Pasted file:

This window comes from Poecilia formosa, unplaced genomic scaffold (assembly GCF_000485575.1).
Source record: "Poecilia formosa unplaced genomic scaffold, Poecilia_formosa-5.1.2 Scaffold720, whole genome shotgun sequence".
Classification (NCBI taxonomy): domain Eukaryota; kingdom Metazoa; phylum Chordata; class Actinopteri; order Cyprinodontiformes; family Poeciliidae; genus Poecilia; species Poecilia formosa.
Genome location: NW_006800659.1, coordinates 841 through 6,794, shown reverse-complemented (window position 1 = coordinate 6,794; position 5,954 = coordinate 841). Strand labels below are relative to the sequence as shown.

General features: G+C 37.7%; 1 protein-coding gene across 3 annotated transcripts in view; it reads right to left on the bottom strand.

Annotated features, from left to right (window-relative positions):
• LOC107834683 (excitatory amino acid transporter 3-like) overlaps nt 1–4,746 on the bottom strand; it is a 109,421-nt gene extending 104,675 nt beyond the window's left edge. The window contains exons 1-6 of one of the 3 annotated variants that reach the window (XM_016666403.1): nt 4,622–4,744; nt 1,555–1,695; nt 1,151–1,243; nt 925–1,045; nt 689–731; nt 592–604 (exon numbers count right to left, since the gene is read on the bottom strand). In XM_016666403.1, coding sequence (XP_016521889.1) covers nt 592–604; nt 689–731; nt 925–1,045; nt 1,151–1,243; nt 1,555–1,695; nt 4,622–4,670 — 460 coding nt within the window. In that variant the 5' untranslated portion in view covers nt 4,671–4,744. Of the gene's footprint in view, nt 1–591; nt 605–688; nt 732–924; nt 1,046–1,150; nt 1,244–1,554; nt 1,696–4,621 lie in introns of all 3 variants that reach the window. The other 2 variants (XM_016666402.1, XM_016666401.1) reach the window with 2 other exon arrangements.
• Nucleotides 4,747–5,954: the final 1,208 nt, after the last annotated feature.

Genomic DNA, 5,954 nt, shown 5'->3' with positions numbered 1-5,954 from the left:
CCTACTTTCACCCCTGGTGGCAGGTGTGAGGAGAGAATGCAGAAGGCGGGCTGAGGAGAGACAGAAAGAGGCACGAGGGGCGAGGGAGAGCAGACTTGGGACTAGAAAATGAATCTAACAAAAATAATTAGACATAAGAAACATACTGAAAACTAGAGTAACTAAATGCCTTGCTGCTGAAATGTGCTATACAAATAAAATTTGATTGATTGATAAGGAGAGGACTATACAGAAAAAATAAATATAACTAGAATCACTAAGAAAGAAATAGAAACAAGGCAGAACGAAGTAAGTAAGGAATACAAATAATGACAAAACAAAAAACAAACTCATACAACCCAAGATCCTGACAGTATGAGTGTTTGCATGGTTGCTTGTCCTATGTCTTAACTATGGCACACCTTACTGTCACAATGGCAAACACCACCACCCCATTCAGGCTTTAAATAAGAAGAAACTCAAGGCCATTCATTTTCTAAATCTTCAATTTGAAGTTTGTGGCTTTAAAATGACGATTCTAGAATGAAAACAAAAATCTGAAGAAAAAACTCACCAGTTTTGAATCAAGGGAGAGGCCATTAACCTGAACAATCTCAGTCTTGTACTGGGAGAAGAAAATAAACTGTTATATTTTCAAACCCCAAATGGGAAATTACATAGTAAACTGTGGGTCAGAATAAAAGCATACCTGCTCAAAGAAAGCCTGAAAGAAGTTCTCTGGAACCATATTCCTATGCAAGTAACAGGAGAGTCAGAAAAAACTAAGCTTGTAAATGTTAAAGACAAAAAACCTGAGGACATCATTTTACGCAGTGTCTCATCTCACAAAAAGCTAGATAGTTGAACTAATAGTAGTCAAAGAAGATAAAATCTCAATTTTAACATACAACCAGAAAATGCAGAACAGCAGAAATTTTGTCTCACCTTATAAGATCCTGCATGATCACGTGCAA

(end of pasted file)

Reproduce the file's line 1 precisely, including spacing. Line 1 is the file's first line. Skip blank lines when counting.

This window comes from Poecilia formosa, unplaced genomic scaffold (assembly GCF_000485575.1).